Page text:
Foreclosure in Bucks County>Question Details

Lorimaria, Other/Just Looking in Bucks County, PA

I have a judgment/lien on a property in bucks county that is now in foreclosure and up for sheriff sale.

Asked by Lorimaria, Bucks County, PA Tue Feb 3, 2009

Will my lien have to be paid for a clear title? what happens if it doesn't sell at the sheriff sale? Does it go back to the bank and if so will my judgement/lien still have to be paid before clear title?

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Thanks for all the information and apparently you are all right on different levels. After reading your answers and talking directly to the bank it seems that the judgement I have on the property, in the form of a lien, will basically be null and void. Since the judgement/lien came AFTER the property was purchased by the person I have the judgement against neither the sheriff's sale or an actual foreclosure with property going back to the bank will fulfill the judgement. It will be dismissed, but the actual court-ordered judgement will stay registered with the courts until I find another venue with which to register the judgement against this person.
Seems you can't win in this situation and the only way the judgement/lien would have been satisfied is if it had sold as "regular" property, not in distress. UGGGG! Thanks again. Lorimaria
0 votes Thank Flag Link Wed Feb 4, 2009
Lorimaria: As I understand it, liens are paid in a pecking order. First is the TAXman. You could have guessed that one. Then comes the primary lien, usually the mortgage, unless there was an earlier lien that the Mortgage Company accepted or overlooked (Hey, it happens!) Then come the other liens. Obviously, the major dollar amount will be the mortgage, in most cases. The Mortgage Company will bid at sheriff's sale up to the amount that they are owed, just to keep the property from going to someone else for less than the property is worth, clearing their lien by, in essence, paying themselves a percentage of what's owed or obtainable in a later sale.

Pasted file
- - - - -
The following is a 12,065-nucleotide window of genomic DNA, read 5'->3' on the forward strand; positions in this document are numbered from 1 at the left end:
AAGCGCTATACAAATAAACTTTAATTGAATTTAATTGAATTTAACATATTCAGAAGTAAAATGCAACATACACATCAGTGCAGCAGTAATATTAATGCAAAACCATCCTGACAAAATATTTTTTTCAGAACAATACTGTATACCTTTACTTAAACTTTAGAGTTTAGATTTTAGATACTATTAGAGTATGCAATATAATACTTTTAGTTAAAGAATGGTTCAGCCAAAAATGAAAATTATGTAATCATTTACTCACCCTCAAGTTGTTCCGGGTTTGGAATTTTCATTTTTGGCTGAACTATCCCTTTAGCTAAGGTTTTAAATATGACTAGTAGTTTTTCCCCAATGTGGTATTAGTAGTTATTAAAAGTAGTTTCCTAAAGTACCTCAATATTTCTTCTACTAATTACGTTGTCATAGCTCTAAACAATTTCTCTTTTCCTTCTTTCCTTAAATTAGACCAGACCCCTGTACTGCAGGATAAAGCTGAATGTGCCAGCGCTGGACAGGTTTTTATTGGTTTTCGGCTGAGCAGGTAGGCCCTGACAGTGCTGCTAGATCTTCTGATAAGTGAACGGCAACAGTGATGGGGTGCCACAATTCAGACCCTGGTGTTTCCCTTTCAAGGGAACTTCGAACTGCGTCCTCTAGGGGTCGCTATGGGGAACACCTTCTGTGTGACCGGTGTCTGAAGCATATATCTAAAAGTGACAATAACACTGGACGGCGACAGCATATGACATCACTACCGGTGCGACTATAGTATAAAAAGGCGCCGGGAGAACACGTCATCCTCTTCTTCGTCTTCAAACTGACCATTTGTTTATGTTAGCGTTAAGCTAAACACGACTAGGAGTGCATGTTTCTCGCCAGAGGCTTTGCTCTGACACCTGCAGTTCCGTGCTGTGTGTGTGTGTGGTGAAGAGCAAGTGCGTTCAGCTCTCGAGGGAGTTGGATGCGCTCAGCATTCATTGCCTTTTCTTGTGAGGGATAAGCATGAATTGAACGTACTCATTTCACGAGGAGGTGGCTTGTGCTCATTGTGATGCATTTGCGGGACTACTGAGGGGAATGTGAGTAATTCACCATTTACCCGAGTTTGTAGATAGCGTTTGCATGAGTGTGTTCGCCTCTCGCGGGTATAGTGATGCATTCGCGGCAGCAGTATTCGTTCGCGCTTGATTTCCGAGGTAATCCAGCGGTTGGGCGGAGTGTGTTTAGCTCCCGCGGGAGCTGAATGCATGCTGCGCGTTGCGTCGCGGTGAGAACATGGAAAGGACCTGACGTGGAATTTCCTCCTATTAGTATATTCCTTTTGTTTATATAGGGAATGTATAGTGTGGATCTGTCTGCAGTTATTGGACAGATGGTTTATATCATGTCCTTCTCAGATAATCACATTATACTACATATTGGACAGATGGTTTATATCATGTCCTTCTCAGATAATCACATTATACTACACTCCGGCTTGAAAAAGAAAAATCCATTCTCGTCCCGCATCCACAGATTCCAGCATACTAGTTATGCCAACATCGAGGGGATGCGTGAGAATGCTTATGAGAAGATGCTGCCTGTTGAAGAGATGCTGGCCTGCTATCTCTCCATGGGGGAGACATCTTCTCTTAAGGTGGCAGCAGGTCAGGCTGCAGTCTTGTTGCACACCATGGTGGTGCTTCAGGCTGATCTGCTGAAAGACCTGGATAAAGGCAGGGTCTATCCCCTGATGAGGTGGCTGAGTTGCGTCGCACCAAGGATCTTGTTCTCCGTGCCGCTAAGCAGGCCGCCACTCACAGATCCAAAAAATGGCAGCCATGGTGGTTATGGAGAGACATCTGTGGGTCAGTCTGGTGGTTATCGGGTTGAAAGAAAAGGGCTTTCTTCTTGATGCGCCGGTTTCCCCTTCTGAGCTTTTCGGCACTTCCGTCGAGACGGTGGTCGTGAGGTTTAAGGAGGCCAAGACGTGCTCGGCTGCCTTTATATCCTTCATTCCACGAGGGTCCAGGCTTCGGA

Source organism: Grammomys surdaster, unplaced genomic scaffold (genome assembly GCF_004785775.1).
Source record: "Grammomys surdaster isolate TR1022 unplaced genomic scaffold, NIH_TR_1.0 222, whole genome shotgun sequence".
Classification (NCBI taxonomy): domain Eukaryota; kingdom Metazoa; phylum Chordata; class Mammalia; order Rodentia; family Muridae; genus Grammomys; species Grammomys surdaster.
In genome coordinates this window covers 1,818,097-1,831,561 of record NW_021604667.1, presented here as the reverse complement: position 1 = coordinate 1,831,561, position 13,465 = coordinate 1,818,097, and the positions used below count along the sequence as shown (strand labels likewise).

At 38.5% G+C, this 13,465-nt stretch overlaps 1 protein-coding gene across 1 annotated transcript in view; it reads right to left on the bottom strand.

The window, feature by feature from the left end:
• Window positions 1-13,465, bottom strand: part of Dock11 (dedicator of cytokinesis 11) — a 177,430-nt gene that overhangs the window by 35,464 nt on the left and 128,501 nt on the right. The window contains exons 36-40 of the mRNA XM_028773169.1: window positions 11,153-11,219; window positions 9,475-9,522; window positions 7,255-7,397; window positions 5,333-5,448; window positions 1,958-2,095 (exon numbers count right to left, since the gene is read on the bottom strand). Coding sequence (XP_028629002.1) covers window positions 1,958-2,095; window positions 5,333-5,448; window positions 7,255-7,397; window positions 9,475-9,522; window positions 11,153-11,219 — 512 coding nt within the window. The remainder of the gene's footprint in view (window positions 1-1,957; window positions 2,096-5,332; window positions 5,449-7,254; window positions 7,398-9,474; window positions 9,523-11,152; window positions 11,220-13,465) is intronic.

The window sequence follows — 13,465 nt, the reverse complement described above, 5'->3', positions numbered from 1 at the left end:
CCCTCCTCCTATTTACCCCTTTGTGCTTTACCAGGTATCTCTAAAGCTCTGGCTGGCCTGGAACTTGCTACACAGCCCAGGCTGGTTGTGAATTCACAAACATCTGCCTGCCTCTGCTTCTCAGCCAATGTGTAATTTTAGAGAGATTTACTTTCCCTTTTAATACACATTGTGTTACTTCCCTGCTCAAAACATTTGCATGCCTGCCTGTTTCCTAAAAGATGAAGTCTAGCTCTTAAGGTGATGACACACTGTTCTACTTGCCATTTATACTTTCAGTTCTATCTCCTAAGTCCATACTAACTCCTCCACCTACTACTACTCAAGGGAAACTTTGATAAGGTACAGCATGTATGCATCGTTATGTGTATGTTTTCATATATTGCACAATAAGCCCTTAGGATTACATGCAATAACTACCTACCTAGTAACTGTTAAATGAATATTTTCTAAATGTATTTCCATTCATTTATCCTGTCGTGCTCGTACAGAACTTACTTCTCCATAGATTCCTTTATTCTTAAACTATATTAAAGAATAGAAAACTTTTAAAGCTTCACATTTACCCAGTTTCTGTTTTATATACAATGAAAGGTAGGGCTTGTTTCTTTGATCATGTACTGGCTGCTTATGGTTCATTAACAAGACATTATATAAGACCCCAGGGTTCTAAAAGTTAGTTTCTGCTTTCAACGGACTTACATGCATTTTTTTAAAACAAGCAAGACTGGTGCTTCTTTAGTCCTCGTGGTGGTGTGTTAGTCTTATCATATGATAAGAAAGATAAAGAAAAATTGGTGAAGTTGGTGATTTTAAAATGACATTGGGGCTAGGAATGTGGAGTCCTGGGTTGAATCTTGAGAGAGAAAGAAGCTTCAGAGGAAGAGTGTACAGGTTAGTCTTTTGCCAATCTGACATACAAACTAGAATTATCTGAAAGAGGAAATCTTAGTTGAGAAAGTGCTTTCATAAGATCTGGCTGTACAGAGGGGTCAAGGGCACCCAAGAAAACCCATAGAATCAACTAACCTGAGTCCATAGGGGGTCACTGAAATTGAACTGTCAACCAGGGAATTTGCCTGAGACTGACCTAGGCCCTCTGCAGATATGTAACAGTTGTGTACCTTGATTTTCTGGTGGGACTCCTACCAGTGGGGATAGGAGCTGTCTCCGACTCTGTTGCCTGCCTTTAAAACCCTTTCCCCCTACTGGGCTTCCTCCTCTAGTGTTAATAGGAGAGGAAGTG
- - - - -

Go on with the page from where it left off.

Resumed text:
This leaves you in a poor position. If the mortgage company pays only the amount that they are owed, you, being a subordinate lien holder, will get nothing! As far as I know, only the tax liens do not go away in sheriff's sales. and the sheriff's title after that sale IS a clear title.

I'm sorry but I believe that the only time a secondary lien works is in the case of a regular sale, where the owner must compensate all liens before passing title. That's what title searches and title insurance do: protect the new owner from any undiscovered and unpaid liens. That doesn't happen in a sheriff's sale. It’s not needed.

Sorry.
0 votes Thank Flag Link Wed Feb 4, 2009
Lorimaria,

The are many scenarios for how foreclosed properties play out. I'd be happy to discuss it with you indepth at your convenience. Just give me a call. But here are the basics.

1. The title does have to be clear for the property to transfer.
The sheriff sale will basically remove any liens from the property for the next owner.

2. Depending on how much principle is left on your loan, the bank will have a representative (lawyer)
at the sheriff sale. They will set the minimum purchase price by making the initial bid. (Priniciple amount).

3. If someone else buys the property, they get the house, the bank gets paid, and the sheriff fees are paid.

4. If the bank ends up buying it back, they will then put it on the market.

5. Unless the sale proceeds satisfies all liens, you can still be on the hook for any shortfall.

If I can be of any further service, feel free to call.

Charles Allan Dick, Realtor
Keller Williams Real Estate
Cell: (215) 421-9826
Email: CharlesDick@KW.com
Web Reference: http://www.CharlesDick.com
0 votes Thank Flag Link Wed Feb 4, 2009
Not necessarily. The first one paid is the Tax Man (federal, state, and local), next is the first mortgage holder (the second one may or may not be paid), then comes everyone else. If it is being auctioned by the sheriff "on the courtroom steps," that leads me to believe the owners have defaulted on their taxes. Try contacting the auction company to see how they plan to clear the title. Get the name of the title company and ask them where you are in line. Consult with an attorney to determine what recourse you have, if any, and how best to proceed.
0 votes Thank Flag Link Wed Feb 4, 2009
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